Striving for a new state of being: Thoughts on UTSA's faculty/staff diversity survey
The results of last fall’s faculty/staff diversity and inclusion survey are now available, and I encourage you to take some time out of your busy day to give the report a read. The data have much to tell us about UTSA’s current climate for underrepresented groups on our campus.
As you may recall, the survey was administered last November and is a project of the Provost’s Diversity and Inclusion Advisory Council. Though it was originally intended for employees within Academic Affairs only, I asked the Council work with me to expand its scope to ensure all faculty and staff voices were heard.
The reason for administering the survey is quite simple: UTSA must strive to be exemplary in providing a campus climate where underserved and underrepresented students can thrive. We must prepare every one of our graduates to be world-ready and fully equipped to lead in a diverse society. The first step is understanding and owning where we are succeeding and where we have more work to do, and the survey results will help us to do just that.
The data point to the need for culture change in several areas. Perhaps the most striking are the indicators that many faculty/staff did not feel safe answering the demographic questions for fear of being identified. Clearly, these trust issues will need to be addressed through an explicit institutional commitment to transparency and accountability throughout our organization.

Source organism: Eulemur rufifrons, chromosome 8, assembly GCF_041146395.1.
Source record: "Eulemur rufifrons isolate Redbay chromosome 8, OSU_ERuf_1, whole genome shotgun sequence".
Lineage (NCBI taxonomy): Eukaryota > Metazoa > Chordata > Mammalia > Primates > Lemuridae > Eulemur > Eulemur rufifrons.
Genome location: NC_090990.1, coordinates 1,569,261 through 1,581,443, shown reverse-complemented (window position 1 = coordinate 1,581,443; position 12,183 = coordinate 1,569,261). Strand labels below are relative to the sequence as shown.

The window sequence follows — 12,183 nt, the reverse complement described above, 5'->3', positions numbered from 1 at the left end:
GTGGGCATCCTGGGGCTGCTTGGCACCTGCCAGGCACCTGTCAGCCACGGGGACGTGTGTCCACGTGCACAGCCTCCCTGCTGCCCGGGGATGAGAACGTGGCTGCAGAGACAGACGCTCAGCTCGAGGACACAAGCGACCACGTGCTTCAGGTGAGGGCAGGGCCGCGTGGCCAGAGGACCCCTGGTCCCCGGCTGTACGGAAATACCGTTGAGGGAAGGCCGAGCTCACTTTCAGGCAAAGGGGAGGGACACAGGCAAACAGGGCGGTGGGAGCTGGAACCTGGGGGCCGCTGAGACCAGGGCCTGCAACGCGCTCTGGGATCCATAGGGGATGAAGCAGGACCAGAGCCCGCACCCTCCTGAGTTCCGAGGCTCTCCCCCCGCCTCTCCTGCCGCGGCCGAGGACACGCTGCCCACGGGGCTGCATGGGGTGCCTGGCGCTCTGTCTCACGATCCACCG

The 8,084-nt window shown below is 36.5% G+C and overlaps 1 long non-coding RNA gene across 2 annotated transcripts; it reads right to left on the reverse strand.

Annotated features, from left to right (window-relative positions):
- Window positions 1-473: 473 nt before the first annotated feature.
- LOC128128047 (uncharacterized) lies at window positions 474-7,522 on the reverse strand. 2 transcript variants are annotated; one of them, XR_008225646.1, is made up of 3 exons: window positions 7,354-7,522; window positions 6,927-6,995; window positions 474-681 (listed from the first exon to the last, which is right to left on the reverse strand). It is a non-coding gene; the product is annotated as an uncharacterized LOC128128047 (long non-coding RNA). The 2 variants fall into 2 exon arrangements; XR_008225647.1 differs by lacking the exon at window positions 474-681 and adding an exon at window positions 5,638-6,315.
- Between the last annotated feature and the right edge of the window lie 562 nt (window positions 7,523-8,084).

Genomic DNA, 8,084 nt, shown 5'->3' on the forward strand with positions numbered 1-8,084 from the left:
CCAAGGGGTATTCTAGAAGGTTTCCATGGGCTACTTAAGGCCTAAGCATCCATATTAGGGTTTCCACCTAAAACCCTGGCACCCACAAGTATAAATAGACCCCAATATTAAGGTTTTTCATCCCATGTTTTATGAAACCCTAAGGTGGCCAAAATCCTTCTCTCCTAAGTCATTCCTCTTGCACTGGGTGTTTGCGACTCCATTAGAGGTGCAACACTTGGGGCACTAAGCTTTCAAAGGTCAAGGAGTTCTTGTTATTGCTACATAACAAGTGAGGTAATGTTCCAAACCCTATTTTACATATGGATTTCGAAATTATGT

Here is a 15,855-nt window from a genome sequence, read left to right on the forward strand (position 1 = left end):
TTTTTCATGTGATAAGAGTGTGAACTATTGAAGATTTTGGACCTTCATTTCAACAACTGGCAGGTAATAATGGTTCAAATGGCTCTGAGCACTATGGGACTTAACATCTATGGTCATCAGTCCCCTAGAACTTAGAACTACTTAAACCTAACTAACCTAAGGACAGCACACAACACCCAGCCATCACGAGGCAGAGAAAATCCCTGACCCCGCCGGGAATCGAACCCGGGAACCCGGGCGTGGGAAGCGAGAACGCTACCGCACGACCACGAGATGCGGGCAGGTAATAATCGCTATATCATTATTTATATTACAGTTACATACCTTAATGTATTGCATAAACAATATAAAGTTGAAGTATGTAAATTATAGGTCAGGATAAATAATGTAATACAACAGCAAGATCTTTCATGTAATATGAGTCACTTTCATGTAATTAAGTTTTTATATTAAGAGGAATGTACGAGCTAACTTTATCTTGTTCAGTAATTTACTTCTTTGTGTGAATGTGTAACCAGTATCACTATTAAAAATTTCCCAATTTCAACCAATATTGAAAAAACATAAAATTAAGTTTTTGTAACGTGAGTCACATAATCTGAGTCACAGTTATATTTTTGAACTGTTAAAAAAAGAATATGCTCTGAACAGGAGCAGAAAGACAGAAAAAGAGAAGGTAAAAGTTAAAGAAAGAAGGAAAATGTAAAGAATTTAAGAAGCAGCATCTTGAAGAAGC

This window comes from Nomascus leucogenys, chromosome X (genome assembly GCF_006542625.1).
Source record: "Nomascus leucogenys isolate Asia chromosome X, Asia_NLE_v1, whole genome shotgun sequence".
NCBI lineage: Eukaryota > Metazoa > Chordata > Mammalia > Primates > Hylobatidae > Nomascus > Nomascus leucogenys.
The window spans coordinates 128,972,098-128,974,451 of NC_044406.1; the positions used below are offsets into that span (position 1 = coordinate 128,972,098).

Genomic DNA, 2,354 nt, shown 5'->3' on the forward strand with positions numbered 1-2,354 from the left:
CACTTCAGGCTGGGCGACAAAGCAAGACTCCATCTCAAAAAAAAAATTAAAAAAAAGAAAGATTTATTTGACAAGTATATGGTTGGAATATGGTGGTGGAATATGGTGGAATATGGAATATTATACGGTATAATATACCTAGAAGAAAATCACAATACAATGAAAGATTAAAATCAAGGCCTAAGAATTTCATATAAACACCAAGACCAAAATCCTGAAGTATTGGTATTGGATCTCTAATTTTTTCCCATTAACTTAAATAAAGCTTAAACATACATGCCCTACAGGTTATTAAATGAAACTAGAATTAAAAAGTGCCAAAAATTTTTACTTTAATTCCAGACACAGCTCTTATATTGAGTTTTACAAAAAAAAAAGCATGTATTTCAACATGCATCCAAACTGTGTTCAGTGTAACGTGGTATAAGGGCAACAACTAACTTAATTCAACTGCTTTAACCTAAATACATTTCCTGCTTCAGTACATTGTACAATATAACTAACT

This spring the Council, in concert with the Student Government Association, will administer a similar survey to our students to understand their experiences regarding diversity and inclusion. Our students’ voices will be critical to giving us a fuller picture of our current campus climate.
I have a sense of urgency around institutional change, but I am also mindful that moving toward a new state of being when it comes to diversity and inclusion is a continual process. We need to balance action—the desire we all have to not see the results of these surveys “sit on a shelf”—with true progress that is organic and genuine.
The President’s Initiative on Diversity and Inclusion announced last month will be heavily informed by the results of both the faculty/staff and student surveys, as well as direct input from students via the Student Action Coalition, Student Government Association and other groups.
I am eminently thankful to the entire Council—and to their partners in Institutional Research—for their excellent work on the survey. I hope you will attend one of the forums they are planning to learn more about the results, ask questions and engage in thoughtful dialogue. This journey is one we must all take together.